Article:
I think that as Christians looking at the political arena, or at situations we feel we have no control over, it is easy (for the sake of our own sense of security) to view that God in His sovereignty has ‘allowed’ things to take place which we do not like, or agree with.
When the Philistines invaded Israel, and the whole Israelite army was pre-determinately defeated, and so thoroughly downtrodden and discouraged that no one in Israel was willing to fight even a one-on-one battle with Goliath. Did David, therefore, assume that: ‘Well, we can’t do anything about it, it must be God’s will that we become slaves to the Philistines’? No, he knew what the will of God was and for that reason he could have absolute confidence in his victory.
So with us, if a situation seems contrary to the will and intent of God – it probably is. It is not yet the eternal judgment, we are still in the year of the Lord’s favor, we can be saved from wrath by faith! What’s more, if we are in the will of God (even if no one else is) we can be sure that He will help us in our weakness.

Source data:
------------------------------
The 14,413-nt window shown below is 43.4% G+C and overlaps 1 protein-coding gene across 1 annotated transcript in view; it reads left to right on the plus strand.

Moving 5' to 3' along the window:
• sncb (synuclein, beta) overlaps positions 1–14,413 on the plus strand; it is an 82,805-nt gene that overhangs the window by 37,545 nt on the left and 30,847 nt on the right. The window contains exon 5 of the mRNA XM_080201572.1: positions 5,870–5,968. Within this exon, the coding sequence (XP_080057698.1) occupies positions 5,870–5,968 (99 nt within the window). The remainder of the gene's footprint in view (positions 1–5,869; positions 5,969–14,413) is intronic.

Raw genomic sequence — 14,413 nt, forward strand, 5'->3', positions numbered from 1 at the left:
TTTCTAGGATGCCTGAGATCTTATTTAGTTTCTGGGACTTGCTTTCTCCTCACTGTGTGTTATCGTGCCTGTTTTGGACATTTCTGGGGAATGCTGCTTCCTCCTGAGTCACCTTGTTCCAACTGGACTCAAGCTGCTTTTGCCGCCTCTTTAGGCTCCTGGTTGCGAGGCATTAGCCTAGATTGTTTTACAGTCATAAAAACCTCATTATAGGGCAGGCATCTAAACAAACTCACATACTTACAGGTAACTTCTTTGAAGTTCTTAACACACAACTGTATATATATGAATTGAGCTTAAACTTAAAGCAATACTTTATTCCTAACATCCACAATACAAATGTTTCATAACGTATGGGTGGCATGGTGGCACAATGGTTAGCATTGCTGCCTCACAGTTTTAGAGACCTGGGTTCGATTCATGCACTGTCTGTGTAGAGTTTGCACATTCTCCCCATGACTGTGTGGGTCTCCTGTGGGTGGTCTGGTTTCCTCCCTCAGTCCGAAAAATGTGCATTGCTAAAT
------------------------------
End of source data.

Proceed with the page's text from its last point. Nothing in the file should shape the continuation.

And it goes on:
The reason that I have now written a blog on this wise is because I believe that by our theology, we Christians almost always consign ourselves to situations that are NOT God’s will because we feel we have no control over them. So rather than to pray and act in opposition to things that are clearly ‘bad,’ or that we feel are contrary to God’s will, we align ourselves with the evil of the situation, assuming it to be God’s intent. In a roundabout way we are blaming God for the evil that ensues in the earth – just as Adam did in the original sin: ‘…the woman YOU gave me…’
Do I think that Donald Trump (or Hillary for that matter) was ‘predestinated’ to be president? You bet your boots I don’t.